Research Group Dynamics
December 2015 (perspective of an assistant professor)
A study at Google found five key dynamics that make for successful teams within the company: psychological safety, dependability, structure & clarity, meaning of work, and impact of work. These findings can be adapted to improving research group dynamics in academia.
In 2015, Google's HR group performed an extensive interview study that tried to answer the question, What makes a Google team effective? They found five key dynamics in effective teams:
I've worked at Google three separate times (two as a summer intern and one as a full-time software engineer), and I've also spent the past 1.5 years as an assistant professor mentoring 18 total students on research projects. Given my dual industry-academic experience, I'm well-positioned to brainstorm how to adapt these findings from Google into running an academic research group. The main caveat here is that I'm by no means an expert at leading such a group; I've been doing this for only 1.5 years, so I still have a ton to learn.
First off, I don't believe that these sorts of lessons from industry can transfer verbatim to academia since the goals of a product-driven company like Google are very different than those of a research-driven academic lab. However, with the right tweaks, I think we can get pretty close. Here's how I propose to adapt the five findings from the Google study to an academic lab:
1. Psychological safety: Can we take risks on this team without feeling insecure or embarrassed?
This is hugely important! I think it's absolutely necessary but challenging to foster this kind of psychologically safe lab environment in academia due to the status gap between professors and students. In industry, your direct manager is somewhat close in age or experience level to you, since they were probably in your role a few years ago; there are usually several layers of management between you and senior leaders. However, in academia, the gap between a senior professor and a junior student in their lab is huge. Also, students are young and relatively inexperienced, so their sense of self-efficacy isn't as developed as those of full-time industry employees.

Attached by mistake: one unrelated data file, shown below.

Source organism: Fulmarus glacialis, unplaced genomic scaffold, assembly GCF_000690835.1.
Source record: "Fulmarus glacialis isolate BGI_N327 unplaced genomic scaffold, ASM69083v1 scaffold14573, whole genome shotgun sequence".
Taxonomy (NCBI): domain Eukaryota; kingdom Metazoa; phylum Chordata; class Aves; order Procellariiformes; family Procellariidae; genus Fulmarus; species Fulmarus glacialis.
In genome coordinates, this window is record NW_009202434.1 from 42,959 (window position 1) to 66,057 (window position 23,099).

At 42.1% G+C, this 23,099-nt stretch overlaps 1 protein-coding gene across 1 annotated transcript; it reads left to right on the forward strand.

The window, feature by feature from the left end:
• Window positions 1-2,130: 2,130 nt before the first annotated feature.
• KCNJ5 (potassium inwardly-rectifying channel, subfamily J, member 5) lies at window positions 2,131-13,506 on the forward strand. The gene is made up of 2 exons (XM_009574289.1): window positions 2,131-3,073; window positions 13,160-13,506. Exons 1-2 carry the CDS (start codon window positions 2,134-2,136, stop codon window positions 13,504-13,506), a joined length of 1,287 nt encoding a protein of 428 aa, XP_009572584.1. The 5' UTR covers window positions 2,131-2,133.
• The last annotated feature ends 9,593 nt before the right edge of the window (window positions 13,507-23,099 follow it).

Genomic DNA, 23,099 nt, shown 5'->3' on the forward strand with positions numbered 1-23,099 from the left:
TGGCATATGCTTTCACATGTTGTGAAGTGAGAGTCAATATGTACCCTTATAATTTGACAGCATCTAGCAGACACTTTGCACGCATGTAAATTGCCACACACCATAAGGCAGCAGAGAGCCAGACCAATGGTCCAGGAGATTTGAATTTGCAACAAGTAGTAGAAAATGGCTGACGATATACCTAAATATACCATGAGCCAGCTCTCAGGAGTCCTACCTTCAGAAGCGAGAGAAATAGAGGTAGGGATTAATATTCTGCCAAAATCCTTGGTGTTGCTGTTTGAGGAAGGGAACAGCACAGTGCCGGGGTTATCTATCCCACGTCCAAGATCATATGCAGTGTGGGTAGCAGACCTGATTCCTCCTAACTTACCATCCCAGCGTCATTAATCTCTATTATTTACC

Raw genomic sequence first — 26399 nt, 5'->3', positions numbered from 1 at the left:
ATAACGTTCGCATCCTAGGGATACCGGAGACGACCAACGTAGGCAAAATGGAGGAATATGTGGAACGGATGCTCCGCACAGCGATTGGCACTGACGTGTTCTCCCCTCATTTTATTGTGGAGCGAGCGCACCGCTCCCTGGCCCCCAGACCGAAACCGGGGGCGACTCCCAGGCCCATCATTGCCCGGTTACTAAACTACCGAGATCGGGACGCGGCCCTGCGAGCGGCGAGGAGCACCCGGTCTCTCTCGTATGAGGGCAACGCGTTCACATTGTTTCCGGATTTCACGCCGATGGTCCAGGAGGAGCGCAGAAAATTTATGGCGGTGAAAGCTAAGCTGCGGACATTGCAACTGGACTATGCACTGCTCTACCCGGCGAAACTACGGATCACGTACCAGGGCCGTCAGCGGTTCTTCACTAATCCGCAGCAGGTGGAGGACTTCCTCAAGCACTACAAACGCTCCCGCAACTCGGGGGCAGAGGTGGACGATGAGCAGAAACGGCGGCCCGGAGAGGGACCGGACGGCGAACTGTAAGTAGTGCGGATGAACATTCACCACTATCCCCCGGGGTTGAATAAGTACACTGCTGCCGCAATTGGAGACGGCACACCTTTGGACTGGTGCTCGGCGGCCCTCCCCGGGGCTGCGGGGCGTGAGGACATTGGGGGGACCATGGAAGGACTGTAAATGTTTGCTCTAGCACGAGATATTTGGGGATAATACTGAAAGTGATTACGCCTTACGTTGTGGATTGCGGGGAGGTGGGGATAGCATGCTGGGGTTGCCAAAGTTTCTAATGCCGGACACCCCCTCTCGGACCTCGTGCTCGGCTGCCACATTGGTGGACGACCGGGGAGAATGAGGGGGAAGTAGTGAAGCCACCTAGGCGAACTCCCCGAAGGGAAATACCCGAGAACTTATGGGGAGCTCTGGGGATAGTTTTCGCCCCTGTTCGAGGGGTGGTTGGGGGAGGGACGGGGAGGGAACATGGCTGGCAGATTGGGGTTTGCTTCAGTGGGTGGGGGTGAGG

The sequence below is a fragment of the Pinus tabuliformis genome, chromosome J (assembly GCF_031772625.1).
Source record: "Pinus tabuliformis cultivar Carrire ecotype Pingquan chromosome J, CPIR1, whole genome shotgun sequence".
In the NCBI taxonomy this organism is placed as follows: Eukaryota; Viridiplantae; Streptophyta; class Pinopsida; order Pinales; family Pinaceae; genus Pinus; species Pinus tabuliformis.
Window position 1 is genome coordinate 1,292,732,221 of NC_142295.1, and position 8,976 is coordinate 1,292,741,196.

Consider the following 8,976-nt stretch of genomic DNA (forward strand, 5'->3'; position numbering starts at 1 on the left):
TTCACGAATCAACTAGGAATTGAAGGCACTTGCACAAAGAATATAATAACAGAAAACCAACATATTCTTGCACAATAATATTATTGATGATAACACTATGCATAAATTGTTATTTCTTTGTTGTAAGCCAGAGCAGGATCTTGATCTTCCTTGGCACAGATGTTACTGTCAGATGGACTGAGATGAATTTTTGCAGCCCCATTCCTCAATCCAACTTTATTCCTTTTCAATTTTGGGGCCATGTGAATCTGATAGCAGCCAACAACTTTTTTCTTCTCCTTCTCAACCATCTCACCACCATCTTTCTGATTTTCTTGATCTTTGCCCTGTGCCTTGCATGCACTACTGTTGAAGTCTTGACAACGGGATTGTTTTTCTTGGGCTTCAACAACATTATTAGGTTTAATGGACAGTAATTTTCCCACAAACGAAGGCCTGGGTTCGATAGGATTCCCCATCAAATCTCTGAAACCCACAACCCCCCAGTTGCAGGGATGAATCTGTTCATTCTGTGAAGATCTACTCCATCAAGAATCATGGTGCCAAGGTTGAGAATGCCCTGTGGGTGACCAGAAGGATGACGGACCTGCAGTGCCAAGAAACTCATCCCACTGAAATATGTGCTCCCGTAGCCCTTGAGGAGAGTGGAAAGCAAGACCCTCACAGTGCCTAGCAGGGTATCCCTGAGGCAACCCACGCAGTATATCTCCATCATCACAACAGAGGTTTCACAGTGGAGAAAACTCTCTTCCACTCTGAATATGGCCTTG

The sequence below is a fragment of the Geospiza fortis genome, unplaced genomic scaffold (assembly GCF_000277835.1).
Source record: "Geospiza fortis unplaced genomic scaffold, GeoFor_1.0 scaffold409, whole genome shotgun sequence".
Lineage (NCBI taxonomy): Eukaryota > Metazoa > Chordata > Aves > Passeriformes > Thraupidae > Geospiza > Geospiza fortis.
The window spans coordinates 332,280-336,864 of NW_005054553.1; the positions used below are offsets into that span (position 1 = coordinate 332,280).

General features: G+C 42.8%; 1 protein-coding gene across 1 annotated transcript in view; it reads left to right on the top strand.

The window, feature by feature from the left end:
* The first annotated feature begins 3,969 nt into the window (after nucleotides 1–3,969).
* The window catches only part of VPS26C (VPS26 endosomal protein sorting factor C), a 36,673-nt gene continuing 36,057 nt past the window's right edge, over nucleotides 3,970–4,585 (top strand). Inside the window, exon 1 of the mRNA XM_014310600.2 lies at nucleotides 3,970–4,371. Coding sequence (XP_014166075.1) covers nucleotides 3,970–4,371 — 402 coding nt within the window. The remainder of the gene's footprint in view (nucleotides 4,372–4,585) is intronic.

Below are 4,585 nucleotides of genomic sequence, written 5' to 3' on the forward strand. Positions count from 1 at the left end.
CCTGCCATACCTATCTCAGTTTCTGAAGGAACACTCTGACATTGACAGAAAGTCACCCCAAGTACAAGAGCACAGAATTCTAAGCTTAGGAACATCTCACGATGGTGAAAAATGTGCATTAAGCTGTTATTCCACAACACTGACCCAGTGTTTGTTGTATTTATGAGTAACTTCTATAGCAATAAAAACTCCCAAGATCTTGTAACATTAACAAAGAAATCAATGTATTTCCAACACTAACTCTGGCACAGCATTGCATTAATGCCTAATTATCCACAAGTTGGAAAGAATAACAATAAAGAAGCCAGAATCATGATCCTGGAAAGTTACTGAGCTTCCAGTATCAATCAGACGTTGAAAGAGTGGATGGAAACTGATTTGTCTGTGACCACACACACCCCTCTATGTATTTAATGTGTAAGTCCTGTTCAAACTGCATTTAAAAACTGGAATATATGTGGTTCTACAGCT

I work really hard on providing a psychologically safe climate while still maintaining my authority as the group leader. The moment that my students are afraid of me and just (grudgingly) do what I say without question is the moment that creativity dies.
2. Dependability: Can we count on each other to do high quality work on time?
As academic researchers, we aim for creative breakthroughs that advance our field, but the day-to-day grind of producing research is a continual series of small-scale – often banal – tactical decisions. What should we try next? What's the next decision point? Should we try A or B? C or D? What's the next deliverable? Whom should we ask for feedback? When should we ask? How should we prepare for that meeting?